Today, Gries-Quirein is one of Bolzano’s city districts. This was not always the case though its history runs parallel to the history of the city. Up until 1925, Gries-San Quirino was an independent municipality. The village was founded in the High Middle Ages as an agricultural settlement around a fortress. Gradually, it developed into an important and increasingly well-known trade centre. In the 19th century, Gries-Quirein was also a climatic health resort. Then, in 1901, Emperor Franz Joseph I finally promoted it to the status of market town.

In 1925 during the fascist period, Gries-Quirein was incorporated into Bolzano. Even today, however, the district maintains its village character with its old town centre, the Muri-Gries Benedictine Abbey, the St. Augustin Collegiate Church and - in the middle of a historic cemetery - there is an old Gothic Parish Church. Inside there is a wooden winged altar by the famous Tyrolean painter and carver Michael Pacher.

This altar was built between 1471–75 and is considered a masterpiece of Gothic art. It is one of the best-preserved wooden winged altars in the entire region. Additionally, one can visit the church a Romanesque wooden cross from the 13th Century, probably originating from supra-regional provenance.

The cable cars in Bolzano

From the centre of Bolzano, admiring the beauty of the surrounding mountains is easy. With the cable car you can be there in no time. Bolzano is surrounded by sunlit, picturesque plateaus and peaks: the Ritten high plateau, Jenesien/San Genesio Atesino and the Kohlern mountain. The Kohlerer Bahn cable car was built in 1908, making it the oldest passenger cable car in the world. At the valley station, you can visit one of the original cabins, which are over 100 years old. The Rittner Seilbahn cable car, a model for public transport worldwide, connects Bolzano with Oberbozen/Soprabolzano every four minutes.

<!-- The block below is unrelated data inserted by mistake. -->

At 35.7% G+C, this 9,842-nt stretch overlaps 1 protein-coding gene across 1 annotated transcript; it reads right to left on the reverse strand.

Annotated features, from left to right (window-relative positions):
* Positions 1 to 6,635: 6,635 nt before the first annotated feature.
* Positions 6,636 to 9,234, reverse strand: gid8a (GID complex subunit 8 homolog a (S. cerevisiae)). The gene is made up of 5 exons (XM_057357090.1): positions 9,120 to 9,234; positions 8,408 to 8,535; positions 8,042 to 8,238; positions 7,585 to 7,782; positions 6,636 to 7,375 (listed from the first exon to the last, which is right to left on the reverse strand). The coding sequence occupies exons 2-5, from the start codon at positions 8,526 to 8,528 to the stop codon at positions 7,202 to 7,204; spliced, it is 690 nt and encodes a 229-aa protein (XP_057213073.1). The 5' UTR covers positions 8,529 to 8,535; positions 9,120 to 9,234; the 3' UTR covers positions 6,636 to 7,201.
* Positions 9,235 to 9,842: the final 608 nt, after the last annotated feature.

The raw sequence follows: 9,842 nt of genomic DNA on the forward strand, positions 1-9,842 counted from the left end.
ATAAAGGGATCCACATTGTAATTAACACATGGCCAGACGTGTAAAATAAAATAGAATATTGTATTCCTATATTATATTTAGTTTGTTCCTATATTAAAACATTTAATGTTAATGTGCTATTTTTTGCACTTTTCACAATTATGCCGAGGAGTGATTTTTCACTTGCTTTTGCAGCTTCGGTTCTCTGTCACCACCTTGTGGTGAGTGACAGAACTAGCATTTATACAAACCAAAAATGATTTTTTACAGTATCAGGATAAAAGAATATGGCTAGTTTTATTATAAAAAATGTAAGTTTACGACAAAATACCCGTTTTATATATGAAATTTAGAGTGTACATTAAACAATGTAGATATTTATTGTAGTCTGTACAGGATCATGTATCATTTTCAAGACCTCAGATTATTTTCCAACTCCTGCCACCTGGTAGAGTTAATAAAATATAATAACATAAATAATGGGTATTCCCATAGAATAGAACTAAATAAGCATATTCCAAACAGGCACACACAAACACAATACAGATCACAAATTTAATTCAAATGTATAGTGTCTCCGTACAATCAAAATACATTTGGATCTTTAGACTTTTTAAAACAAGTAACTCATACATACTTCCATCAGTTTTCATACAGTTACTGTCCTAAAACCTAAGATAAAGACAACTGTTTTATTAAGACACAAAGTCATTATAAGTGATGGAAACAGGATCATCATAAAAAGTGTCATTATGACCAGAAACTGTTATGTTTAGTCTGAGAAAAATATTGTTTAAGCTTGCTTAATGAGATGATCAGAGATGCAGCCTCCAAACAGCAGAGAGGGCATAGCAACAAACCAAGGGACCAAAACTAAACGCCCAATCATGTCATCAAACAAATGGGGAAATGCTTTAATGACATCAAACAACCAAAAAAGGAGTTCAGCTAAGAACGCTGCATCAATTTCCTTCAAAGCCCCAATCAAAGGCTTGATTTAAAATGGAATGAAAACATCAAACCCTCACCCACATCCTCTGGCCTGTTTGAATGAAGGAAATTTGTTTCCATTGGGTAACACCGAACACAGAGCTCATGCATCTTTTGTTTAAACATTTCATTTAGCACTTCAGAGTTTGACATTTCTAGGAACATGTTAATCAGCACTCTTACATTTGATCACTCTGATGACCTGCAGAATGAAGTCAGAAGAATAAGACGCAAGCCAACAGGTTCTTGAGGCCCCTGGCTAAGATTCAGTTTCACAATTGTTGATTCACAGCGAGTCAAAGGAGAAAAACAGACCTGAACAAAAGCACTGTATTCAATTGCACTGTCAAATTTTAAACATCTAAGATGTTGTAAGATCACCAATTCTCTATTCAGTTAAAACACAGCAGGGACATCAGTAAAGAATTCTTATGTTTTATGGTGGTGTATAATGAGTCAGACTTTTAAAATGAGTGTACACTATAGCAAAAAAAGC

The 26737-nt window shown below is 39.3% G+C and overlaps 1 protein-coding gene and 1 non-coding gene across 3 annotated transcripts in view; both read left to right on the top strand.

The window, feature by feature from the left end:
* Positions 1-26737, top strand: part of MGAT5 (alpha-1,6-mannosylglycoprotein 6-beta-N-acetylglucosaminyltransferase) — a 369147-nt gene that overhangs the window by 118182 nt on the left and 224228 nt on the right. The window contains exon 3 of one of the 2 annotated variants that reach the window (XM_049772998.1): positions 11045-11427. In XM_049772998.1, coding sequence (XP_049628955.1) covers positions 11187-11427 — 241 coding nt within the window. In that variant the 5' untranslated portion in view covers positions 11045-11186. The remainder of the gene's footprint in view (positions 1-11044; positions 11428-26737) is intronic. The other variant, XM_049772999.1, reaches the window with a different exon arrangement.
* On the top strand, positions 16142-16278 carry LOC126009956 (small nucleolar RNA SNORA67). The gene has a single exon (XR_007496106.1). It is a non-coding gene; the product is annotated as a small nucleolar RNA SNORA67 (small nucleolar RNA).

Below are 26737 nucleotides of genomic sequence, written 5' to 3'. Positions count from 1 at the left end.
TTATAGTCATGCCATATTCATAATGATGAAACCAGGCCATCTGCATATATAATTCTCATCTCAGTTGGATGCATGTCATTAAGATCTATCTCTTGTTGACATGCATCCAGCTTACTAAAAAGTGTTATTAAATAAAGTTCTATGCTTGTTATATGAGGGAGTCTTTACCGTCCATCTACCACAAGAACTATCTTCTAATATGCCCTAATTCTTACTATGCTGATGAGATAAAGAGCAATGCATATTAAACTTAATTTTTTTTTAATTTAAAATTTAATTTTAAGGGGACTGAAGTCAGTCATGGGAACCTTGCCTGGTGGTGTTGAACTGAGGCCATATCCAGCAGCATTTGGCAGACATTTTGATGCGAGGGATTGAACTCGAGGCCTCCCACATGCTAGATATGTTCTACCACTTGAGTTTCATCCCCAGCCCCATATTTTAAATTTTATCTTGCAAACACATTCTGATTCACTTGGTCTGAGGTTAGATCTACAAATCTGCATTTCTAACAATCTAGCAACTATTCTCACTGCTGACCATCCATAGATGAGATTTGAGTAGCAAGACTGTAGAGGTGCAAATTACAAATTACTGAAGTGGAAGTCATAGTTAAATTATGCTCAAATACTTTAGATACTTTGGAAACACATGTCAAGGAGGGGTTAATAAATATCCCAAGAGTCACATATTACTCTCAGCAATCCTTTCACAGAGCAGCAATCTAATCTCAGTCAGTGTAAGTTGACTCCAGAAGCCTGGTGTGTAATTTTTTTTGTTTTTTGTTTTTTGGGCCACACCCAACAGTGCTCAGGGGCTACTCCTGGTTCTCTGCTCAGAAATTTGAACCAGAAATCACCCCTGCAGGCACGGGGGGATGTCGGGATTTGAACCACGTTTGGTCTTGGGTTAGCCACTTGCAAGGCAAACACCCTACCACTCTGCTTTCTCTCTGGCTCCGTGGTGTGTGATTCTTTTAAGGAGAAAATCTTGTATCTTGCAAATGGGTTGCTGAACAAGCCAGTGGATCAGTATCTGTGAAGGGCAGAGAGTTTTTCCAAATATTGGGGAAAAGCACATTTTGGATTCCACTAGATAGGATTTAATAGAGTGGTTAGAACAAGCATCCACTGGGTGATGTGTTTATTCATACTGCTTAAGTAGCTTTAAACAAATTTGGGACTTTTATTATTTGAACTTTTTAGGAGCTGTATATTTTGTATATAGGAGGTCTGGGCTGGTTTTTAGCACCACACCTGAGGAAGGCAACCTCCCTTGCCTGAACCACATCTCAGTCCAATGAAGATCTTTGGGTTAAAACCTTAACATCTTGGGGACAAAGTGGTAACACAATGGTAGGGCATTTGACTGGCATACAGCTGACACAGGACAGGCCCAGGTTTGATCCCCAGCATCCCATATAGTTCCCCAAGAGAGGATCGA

Parking & mobility in Bolzano/Bozen

Discover for yourself the sunlit arches, the shiny roof tiles of the cathedral, the scent of smoked sausages that blows over from the shops, and the babble of voices in the piazza while you have an aperitif there. Whether it's just for a day trip or longer, when we arrive in a new city, we always ask ourselves the same questions: where do I park? How do I get to the city centre? Where do the low-traffic zones begin? Where can I leave my luggage? We have put together some helpful information for you so that the holiday feeling sets in as soon as you see the Bolzano/Bozen town sign.

A sustainable holiday is all the more relaxing when local transport is guaranteed. If you are travelling to South Tyrol without a car, you can be sure that you can easily reach your destination or accommodation by bus or train. The bus and train timetables are carefully coordinated so that there is always a connection from the train stations to the surrounding towns and villages and you can complete the last leg to your accommodation by public transport. Simply hop on board and enjoy the bus journey through the vineyards, villages and idyllic countryside.

>> Routes and timetables for buses in Bolzano/Bozen

    Can you guess which means of transport is most popular with locals in Bolzano? The bike of course! Small wonder that Bolzano is considered the bike capital of Italy.

    So hop on your bike and explore the city! Bolzano has more than 50 kilometres of cycle paths. For instance, you can drive along the Eisack and Talfer rivers protected from traffic. The cycle paths connect various residential areas of the city with the pedestrian area of the old town.